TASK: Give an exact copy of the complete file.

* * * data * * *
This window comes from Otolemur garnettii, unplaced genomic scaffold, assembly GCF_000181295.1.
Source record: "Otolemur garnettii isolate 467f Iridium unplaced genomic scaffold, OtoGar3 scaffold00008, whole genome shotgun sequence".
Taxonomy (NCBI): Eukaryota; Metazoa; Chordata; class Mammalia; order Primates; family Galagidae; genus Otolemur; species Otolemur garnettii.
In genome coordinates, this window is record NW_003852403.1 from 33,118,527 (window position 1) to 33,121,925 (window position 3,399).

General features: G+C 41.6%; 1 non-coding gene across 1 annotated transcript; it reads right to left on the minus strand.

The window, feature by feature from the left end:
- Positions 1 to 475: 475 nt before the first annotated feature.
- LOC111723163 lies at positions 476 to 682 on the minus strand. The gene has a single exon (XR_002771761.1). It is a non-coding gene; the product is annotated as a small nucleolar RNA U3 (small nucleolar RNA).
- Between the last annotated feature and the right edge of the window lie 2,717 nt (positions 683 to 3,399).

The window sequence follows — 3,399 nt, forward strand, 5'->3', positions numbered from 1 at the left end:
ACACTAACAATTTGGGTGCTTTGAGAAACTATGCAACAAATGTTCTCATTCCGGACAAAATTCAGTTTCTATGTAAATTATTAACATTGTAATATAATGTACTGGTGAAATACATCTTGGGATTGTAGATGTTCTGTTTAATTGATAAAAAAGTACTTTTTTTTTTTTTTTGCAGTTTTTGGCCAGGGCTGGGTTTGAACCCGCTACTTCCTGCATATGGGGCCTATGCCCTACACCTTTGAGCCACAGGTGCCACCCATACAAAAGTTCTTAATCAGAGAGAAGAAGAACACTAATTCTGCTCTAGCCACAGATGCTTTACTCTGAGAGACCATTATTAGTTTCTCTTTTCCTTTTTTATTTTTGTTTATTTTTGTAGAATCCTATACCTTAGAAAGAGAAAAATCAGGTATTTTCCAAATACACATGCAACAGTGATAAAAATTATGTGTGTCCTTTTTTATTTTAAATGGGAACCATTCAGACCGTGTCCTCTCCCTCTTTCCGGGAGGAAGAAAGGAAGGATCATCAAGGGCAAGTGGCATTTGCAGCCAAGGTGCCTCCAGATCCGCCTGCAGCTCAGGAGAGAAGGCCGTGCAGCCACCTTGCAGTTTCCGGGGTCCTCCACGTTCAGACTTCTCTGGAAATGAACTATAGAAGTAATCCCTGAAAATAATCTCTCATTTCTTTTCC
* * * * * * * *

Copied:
This window comes from Otolemur garnettii, unplaced genomic scaffold, assembly GCF_000181295.1.
Source record: "Otolemur garnettii isolate 467f Iridium unplaced genomic scaffold, OtoGar3 scaffold00008, whole genome shotgun sequence".
Taxonomy (NCBI): Eukaryota; Metazoa; Chordata; class Mammalia; order Primates; family Galagidae; genus Otolemur; species Otolemur garnettii.
In genome coordinates, this window is record NW_003852403.1 from 33,118,527 (window position 1) to 33,121,925 (window position 3,399).

General features: G+C 41.6%; 1 non-coding gene across 1 annotated transcript; it reads right to left on the minus strand.

The window, feature by feature from the left end:
- Positions 1 to 475: 475 nt before the first annotated feature.
- LOC111723163 lies at positions 476 to 682 on the minus strand. The gene has a single exon (XR_002771761.1). It is a non-coding gene; the product is annotated as a small nucleolar RNA U3 (small nucleolar RNA).
- Between the last annotated feature and the right edge of the window lie 2,717 nt (positions 683 to 3,399).

The window sequence follows — 3,399 nt, forward strand, 5'->3', positions numbered from 1 at the left end:
ACACTAACAATTTGGGTGCTTTGAGAAACTATGCAACAAATGTTCTCATTCCGGACAAAATTCAGTTTCTATGTAAATTATTAACATTGTAATATAATGTACTGGTGAAATACATCTTGGGATTGTAGATGTTCTGTTTAATTGATAAAAAAGTACTTTTTTTTTTTTTTTGCAGTTTTTGGCCAGGGCTGGGTTTGAACCCGCTACTTCCTGCATATGGGGCCTATGCCCTACACCTTTGAGCCACAGGTGCCACCCATACAAAAGTTCTTAATCAGAGAGAAGAAGAACACTAATTCTGCTCTAGCCACAGATGCTTTACTCTGAGAGACCATTATTAGTTTCTCTTTTCCTTTTTTATTTTTGTTTATTTTTGTAGAATCCTATACCTTAGAAAGAGAAAAATCAGGTATTTTCCAAATACACATGCAACAGTGATAAAAATTATGTGTGTCCTTTTTTATTTTAAATGGGAACCATTCAGACCGTGTCCTCTCCCTCTTTCCGGGAGGAAGAAAGGAAGGATCATCAAGGGCAAGTGGCATTTGCAGCCAAGGTGCCTCCAGATCCGCCTGCAGCTCAGGAGAGAAGGCCGTGCAGCCACCTTGCAGTTTCCGGGGTCCTCCACGTTCAGACTTCTCTGGAAATGAACTATAGAAGTAATCCCTGAAAATAATCTCTCATTTCTTTTCC